Unsurprisingly, there's one group that's not at all excited to hear Netflix and IMAX are arranging for the Crouching Tiger, Hidden Dragon sequel to hit theaters and streaming at the same time: movie theater owners. According to the LA Times, Regal, AMC, Carmike and Cinemark have all stated they don't plan to screen Crouching Tiger, Hidden Dragon: The Green Legend on their IMAX screens when it arrives next year, while Variety notes Canada's Cineplex and Europe's Cineworld are also staying away from the flick. The studios blocked a planned experiment to sell Tower Heist viewing for $60 a pop (honestly, they saved everyone there) back in 2011, but it seems doubtful they'll be able to intimidate Netflix into backing down.
Apple has released a new version of its Apple Watch design video, and a perceptive viewer noticed a slightly different design from the original. Most noticeable is a smaller sapphire screen and larger bezel on the Watch render, which appears to more closely match the prototype hardware we saw last month. None of this too surprising -- Apple had no doubt prepared the video using 3D renders before the final design was locked, and the changes are small enough that most folks won't care. Still, it does make us wonder if there may be more fine-tuning before production starts in January, especially given rumors of battery-life issues.
Remember that Pokémon iPad game that was teased not too long ago? Well, if the mere mention of it stoked a fire inside that made you want to abandon Blizzard's Hearthstone forever, Joystiq has spotted that the pocket monster trading card game is available on the App Store now. Pokémon TCG Online is free to download, but there are a few catches. As the name suggests, it requires an internet connection to play and your Apple-branded slate needs to be of the Retina-display variety -- your first- and second-gen iPads won't cut the mustard, according to iTunes. If you're already heavily invested in the game on OSX and Windows, Time points out that progress you've made in the last three years transfers over to the mobile version as well. Handy! And just like that, a Nintendo property is appearing somewhere other than on one of its own devices. Somewhere, an investor is probably smiling.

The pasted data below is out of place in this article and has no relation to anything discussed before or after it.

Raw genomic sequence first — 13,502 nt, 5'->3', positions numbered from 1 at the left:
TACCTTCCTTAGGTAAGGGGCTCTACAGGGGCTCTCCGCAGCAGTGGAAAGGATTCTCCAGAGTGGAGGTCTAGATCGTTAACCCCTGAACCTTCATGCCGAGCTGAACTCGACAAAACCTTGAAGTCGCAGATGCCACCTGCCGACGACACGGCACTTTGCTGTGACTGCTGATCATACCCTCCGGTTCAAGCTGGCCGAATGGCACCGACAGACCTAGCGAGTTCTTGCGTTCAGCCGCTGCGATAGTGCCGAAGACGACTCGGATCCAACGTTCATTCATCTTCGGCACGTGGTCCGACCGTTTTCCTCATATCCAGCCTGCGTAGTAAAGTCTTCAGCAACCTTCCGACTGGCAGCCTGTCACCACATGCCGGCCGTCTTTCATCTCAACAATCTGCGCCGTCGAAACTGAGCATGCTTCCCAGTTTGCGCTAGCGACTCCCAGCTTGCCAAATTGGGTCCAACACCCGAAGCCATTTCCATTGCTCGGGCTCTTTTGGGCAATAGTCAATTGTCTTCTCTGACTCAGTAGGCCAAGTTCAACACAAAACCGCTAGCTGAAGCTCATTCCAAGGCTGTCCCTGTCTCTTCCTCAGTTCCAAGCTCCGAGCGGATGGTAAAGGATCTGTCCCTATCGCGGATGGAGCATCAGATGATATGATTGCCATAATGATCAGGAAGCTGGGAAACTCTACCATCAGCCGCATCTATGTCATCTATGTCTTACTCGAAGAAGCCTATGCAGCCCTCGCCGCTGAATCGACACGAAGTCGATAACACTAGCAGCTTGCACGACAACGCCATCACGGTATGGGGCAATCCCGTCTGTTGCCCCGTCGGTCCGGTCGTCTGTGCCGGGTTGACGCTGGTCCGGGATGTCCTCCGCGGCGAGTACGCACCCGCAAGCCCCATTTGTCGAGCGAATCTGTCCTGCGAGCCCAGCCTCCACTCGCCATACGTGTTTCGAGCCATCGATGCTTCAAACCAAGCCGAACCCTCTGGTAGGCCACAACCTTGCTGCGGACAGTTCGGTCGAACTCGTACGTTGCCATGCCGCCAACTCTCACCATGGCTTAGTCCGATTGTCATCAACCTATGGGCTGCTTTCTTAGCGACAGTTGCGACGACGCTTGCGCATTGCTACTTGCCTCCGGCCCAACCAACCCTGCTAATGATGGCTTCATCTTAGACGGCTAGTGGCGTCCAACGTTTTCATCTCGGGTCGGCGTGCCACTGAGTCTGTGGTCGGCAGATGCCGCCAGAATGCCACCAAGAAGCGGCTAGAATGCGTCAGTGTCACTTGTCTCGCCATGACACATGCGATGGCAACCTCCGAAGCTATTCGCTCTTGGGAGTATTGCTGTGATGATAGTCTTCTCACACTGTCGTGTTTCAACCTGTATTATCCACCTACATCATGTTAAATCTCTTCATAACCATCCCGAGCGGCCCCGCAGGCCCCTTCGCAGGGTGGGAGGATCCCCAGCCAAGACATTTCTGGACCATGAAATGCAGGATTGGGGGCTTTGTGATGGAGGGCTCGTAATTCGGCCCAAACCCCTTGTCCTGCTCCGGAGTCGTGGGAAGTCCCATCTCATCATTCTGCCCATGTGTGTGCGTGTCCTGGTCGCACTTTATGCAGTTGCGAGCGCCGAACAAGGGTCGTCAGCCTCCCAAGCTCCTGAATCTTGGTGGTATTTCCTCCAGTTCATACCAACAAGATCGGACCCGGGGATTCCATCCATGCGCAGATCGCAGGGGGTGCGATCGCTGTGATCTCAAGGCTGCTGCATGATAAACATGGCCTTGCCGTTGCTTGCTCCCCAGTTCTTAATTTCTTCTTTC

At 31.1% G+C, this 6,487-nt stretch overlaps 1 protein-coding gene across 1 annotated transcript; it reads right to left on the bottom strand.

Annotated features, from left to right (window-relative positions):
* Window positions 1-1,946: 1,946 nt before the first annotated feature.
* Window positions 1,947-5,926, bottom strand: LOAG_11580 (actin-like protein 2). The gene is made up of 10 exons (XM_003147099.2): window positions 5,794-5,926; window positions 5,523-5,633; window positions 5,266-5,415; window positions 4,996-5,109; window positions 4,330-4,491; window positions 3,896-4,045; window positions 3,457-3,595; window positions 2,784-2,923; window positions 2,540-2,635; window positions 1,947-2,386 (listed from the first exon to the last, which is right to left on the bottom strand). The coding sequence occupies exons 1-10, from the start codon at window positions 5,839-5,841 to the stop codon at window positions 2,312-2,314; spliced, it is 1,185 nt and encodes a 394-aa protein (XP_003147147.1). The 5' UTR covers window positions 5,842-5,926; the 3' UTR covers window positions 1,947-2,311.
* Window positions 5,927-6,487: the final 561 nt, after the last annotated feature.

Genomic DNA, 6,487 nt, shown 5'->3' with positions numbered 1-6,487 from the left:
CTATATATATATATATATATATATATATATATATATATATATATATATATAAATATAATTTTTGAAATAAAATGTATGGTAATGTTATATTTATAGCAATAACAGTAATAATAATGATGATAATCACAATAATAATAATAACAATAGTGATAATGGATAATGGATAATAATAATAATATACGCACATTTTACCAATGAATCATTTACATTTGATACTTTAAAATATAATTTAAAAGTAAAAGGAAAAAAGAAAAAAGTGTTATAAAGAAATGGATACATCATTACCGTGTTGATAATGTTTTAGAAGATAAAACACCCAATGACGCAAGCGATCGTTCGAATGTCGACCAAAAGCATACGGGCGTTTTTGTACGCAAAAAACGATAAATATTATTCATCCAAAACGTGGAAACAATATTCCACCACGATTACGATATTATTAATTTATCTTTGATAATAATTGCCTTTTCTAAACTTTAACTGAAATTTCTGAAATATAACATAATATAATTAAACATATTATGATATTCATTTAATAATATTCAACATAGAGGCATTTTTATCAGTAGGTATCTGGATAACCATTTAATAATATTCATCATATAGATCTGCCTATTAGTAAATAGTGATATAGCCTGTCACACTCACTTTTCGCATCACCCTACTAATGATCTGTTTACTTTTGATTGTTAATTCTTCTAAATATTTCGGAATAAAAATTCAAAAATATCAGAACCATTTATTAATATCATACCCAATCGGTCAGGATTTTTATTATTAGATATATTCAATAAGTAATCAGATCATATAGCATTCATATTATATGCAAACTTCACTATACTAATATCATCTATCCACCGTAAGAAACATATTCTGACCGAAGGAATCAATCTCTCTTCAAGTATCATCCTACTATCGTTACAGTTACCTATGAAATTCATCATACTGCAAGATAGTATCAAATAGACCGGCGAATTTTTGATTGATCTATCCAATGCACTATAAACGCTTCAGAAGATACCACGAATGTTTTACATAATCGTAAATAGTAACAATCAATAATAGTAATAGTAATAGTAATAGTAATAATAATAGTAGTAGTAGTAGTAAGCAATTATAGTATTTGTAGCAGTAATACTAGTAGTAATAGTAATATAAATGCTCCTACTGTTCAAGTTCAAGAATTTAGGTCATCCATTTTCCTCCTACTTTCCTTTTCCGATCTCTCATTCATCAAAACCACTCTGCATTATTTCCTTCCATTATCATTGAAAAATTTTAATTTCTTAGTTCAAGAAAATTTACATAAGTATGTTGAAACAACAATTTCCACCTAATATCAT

[Image Credit: Josh Wittenkeller]
A fleet of 737s and 777s are definitely in line for an upgrade, now that the Federal Aviation Administration has ordered airlines to replace their cockpits' displays with ones not vulnerable to WiFi signals. Let's go back a few years to understand what's going on here. See, back when the use of wireless internet aboard airplanes was only just starting to take off, Boeing conducted a test, which discovered that WiFi signals affected 737 and 777 cockpit displays. These screens, which showed pilots important flight data such as altitude and airspeed, flickered and even blanked out completely in the presence of WiFi. In one particular bad test run, the screen remained blank for a full six minutes.